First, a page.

Missiles are guided weapons designed to deliver a destructive payload to a target. They can be launched from various platforms, including aircraft, ships, and ground-based launchers. Some missiles are designed to hit stationary targets, while others are intended to engage moving targets, such as aircraft or cruise missiles.
One of the main challenges in intercepting maneuverable aerial targets is their ability to perform evasive maneuvers. Such targets can change their direction and altitude rapidly, making them difficult to track and hit with a missile. To overcome this challenge, modern missile systems often use advanced guidance systems that can adjust the missile’s trajectory in real-time to keep up with the target’s movements.
In recent years, there have been reports of advanced missile technologies being developed or deployed by various countries. Some of these technologies may incorporate advanced guidance systems that can enable the missile to “twist and tweak” in flight, allowing it to track and hit highly maneuverable targets.
The U.S. Air Force is exploring a novel concept for increasing the likelihood of scoring a hit in air-to-air combat. The idea is to use an air-to-air missile with a nose that bends to get at the target before it can get away. The service views this as one path to giving current and future combat aircraft, including a sixth-generation stealth jet being developed under the Next Generation Air Dominance program, a new way to engage increasingly maneuverable threats.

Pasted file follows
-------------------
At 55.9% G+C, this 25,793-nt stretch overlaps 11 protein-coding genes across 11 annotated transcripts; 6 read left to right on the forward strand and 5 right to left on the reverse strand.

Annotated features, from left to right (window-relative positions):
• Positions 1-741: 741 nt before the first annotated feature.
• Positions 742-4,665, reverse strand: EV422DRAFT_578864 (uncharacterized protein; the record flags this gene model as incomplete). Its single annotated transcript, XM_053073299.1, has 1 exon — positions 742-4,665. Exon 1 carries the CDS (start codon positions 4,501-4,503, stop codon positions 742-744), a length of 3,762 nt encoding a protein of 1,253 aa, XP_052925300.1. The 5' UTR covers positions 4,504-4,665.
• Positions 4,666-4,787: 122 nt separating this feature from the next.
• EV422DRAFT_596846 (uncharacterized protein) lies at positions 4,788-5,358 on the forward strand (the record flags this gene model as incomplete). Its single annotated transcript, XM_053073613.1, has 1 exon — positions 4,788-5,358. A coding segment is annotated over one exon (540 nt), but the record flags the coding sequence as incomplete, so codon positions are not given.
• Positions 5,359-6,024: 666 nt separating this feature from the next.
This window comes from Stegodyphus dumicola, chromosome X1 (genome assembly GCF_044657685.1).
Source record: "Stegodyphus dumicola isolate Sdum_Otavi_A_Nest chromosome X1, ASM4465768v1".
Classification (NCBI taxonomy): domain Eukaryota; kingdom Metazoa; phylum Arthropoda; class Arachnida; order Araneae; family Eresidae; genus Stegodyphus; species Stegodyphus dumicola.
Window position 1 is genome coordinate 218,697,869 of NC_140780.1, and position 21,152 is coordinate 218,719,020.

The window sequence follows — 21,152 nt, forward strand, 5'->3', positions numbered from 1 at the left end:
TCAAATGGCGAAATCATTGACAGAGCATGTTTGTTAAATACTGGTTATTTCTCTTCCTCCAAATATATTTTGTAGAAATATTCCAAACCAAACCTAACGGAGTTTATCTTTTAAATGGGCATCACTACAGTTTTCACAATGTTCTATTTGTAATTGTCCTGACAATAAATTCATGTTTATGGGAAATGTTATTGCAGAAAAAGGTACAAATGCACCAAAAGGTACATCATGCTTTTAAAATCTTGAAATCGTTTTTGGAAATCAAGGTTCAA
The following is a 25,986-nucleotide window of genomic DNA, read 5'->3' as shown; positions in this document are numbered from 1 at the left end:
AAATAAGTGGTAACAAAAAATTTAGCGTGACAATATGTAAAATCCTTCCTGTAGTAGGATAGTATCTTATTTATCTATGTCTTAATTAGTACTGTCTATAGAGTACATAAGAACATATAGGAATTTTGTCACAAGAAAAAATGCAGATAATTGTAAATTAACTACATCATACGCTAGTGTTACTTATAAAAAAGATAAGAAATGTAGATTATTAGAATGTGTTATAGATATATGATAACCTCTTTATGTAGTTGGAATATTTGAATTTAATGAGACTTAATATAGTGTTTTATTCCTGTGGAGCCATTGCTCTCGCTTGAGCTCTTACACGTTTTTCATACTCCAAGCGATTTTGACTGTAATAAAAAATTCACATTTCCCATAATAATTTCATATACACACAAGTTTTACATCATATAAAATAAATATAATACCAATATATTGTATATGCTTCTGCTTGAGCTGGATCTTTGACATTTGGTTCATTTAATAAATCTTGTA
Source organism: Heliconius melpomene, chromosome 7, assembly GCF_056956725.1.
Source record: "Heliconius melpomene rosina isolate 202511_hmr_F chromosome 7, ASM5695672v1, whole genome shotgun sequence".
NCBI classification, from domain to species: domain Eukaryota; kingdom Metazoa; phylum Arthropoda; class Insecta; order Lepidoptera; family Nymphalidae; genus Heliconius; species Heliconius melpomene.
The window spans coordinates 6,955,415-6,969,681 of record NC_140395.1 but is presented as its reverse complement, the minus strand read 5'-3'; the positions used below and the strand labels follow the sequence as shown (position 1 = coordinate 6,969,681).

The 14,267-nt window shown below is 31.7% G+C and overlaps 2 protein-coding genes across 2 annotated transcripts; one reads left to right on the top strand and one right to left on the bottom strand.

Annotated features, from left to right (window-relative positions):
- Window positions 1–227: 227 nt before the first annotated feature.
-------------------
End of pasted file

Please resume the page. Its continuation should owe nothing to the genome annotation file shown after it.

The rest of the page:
During the 2023 Air and Space Forces Association’s Warfare Symposium in Aurora, Colorado, the Air Force Research Laboratory showcased the Missile Utility Transformation via Articulated Nose Technology (MUTANT) project.
Missile Control Actuation Systems (CASs)
Missile Control Actuation Systems (CASs) are an essential component of modern missile systems. These systems are responsible for controlling the flight and trajectory of the missile during the launch and flight phases. CASs are typically composed of multiple subsystems, including sensors, processors, and actuators, which work together to ensure the missile reaches its intended target.
CASs use a combination of mechanical, electrical, and software components to control the movement of the missile. They receive input from various sensors, including accelerometers, gyroscopes, and guidance systems, to determine the missile’s position, speed, and orientation. This information is then processed by onboard computers, which use complex algorithms to calculate the optimal trajectory for the missile.